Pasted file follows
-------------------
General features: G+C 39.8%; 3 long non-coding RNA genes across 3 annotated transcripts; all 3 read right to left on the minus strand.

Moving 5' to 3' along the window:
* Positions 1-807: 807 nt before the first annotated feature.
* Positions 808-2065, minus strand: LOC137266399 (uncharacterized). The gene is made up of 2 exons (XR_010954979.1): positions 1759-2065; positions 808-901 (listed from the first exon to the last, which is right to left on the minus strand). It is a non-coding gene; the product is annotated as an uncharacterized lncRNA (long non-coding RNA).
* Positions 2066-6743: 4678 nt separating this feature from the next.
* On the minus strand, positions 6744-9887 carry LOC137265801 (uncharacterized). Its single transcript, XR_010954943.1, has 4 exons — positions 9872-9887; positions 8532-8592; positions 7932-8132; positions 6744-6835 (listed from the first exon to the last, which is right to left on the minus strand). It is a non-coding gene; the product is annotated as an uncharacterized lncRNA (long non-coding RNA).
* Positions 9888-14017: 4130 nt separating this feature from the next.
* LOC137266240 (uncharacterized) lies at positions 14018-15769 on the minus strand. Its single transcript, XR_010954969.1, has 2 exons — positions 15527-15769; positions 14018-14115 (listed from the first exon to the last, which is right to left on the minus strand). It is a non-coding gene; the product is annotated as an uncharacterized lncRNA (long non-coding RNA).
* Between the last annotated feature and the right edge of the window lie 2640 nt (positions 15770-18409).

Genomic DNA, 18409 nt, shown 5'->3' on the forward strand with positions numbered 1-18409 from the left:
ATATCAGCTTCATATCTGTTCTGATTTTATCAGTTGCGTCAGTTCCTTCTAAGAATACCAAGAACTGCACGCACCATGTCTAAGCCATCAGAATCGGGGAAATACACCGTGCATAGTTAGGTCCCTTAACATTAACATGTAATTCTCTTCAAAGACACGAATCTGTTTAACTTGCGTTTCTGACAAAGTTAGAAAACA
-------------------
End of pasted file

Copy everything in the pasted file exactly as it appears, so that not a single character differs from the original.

General features: G+C 39.8%; 3 long non-coding RNA genes across 3 annotated transcripts; all 3 read right to left on the minus strand.

Moving 5' to 3' along the window:
* Positions 1-807: 807 nt before the first annotated feature.
* Positions 808-2065, minus strand: LOC137266399 (uncharacterized). The gene is made up of 2 exons (XR_010954979.1): positions 1759-2065; positions 808-901 (listed from the first exon to the last, which is right to left on the minus strand). It is a non-coding gene; the product is annotated as an uncharacterized lncRNA (long non-coding RNA).
* Positions 2066-6743: 4678 nt separating this feature from the next.
* On the minus strand, positions 6744-9887 carry LOC137265801 (uncharacterized). Its single transcript, XR_010954943.1, has 4 exons — positions 9872-9887; positions 8532-8592; positions 7932-8132; positions 6744-6835 (listed from the first exon to the last, which is right to left on the minus strand). It is a non-coding gene; the product is annotated as an uncharacterized lncRNA (long non-coding RNA).
* Positions 9888-14017: 4130 nt separating this feature from the next.
* LOC137266240 (uncharacterized) lies at positions 14018-15769 on the minus strand. Its single transcript, XR_010954969.1, has 2 exons — positions 15527-15769; positions 14018-14115 (listed from the first exon to the last, which is right to left on the minus strand). It is a non-coding gene; the product is annotated as an uncharacterized lncRNA (long non-coding RNA).
* Between the last annotated feature and the right edge of the window lie 2640 nt (positions 15770-18409).

Genomic DNA, 18409 nt, shown 5'->3' on the forward strand with positions numbered 1-18409 from the left:
ATATCAGCTTCATATCTGTTCTGATTTTATCAGTTGCGTCAGTTCCTTCTAAGAATACCAAGAACTGCACGCACCATGTCTAAGCCATCAGAATCGGGGAAATACACCGTGCATAGTTAGGTCCCTTAACATTAACATGTAATTCTCTTCAAAGACACGAATCTGTTTAACTTGCGTTTCTGACAAAGTTAGAAAACA